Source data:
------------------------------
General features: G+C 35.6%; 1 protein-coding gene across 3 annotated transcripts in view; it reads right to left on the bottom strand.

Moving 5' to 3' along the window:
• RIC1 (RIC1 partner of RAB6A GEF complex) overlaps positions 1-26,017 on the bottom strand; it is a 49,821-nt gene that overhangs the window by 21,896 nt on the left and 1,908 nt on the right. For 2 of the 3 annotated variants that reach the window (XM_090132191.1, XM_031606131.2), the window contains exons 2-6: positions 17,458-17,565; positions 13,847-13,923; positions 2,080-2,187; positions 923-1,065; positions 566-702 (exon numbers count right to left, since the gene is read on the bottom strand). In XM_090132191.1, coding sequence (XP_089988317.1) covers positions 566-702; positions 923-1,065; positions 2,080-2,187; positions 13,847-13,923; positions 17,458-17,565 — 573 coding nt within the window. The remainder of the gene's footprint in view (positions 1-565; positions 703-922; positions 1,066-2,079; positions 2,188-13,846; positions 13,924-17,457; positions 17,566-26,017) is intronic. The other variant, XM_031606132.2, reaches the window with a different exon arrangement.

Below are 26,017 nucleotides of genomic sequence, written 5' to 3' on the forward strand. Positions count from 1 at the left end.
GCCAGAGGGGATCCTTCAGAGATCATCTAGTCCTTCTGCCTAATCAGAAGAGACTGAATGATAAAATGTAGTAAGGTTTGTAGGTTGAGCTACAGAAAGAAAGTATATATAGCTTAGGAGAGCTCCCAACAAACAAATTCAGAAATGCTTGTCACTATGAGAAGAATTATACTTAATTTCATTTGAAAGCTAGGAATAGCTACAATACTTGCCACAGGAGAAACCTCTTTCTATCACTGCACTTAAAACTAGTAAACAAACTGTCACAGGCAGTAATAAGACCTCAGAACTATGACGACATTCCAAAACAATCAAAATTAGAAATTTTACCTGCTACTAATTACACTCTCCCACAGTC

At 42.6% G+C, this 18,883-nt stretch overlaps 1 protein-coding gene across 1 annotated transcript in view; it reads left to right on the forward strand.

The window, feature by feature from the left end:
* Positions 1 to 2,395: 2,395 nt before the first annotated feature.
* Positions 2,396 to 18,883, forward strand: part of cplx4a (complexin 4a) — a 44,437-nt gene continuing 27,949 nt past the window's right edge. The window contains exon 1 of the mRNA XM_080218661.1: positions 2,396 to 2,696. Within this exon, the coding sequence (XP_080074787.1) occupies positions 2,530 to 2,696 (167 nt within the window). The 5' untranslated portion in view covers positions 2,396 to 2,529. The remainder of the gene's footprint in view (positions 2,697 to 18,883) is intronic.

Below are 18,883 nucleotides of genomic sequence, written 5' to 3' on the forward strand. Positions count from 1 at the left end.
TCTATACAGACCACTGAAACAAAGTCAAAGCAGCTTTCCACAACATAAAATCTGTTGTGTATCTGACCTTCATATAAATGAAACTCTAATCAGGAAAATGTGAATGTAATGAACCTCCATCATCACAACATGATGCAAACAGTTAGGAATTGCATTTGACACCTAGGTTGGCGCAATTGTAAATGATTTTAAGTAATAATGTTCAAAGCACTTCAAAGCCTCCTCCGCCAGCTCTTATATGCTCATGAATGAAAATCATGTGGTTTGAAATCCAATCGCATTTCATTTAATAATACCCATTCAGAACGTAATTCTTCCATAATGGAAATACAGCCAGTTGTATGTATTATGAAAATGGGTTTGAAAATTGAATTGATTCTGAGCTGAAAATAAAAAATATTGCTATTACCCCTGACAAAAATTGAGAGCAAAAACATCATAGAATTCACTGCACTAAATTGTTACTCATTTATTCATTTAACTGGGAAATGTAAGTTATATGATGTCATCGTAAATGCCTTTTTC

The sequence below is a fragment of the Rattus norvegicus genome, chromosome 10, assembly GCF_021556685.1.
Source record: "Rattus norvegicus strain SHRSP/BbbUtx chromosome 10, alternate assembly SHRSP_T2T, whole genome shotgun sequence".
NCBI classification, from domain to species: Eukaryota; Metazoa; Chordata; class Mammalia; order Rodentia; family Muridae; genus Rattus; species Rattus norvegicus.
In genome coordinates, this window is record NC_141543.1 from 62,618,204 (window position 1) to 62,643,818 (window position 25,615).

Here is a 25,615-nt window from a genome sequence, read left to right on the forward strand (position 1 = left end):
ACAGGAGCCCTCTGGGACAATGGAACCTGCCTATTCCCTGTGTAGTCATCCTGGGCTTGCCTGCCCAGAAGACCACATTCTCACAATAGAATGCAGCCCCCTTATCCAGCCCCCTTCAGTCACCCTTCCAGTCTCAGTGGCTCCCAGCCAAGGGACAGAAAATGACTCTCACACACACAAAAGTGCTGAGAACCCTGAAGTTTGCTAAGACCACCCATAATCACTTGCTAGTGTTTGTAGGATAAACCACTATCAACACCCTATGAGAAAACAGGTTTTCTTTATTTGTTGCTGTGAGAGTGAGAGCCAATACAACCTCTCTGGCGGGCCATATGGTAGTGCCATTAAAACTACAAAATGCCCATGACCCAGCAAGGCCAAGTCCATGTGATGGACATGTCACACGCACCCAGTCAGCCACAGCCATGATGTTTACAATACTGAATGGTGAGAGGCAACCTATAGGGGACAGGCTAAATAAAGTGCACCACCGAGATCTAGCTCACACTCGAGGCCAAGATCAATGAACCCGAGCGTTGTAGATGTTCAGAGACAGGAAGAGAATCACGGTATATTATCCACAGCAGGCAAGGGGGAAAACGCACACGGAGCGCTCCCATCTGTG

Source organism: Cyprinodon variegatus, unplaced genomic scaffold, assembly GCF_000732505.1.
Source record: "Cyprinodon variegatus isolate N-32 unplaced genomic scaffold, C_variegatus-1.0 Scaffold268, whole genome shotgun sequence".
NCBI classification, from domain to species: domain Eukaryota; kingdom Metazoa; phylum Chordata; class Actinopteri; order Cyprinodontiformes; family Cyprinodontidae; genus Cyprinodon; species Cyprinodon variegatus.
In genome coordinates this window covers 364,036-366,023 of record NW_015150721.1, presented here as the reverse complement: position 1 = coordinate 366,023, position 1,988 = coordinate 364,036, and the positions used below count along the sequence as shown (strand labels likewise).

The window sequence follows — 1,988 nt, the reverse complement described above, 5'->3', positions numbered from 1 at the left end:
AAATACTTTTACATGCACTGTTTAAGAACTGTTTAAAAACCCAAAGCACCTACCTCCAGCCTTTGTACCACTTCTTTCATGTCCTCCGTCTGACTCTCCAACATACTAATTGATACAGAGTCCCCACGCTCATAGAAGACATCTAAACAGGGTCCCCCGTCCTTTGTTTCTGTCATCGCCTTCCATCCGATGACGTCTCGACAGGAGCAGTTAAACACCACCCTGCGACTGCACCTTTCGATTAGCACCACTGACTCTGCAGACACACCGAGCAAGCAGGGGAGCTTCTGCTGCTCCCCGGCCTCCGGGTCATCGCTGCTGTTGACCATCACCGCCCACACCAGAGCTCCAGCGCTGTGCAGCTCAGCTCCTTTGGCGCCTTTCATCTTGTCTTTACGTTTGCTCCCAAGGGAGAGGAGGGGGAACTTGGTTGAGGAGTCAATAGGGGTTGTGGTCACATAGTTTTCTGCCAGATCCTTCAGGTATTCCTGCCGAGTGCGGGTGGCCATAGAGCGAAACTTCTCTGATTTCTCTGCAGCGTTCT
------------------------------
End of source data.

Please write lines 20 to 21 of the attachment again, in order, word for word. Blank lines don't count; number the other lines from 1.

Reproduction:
NCBI classification, from domain to species: domain Eukaryota; kingdom Metazoa; phylum Chordata; class Actinopteri; order Cyprinodontiformes; family Cyprinodontidae; genus Cyprinodon; species Cyprinodon variegatus.
In genome coordinates this window covers 364,036-366,023 of record NW_015150721.1, presented here as the reverse complement: position 1 = coordinate 366,023, position 1,988 = coordinate 364,036, and the positions used below count along the sequence as shown (strand labels likewise).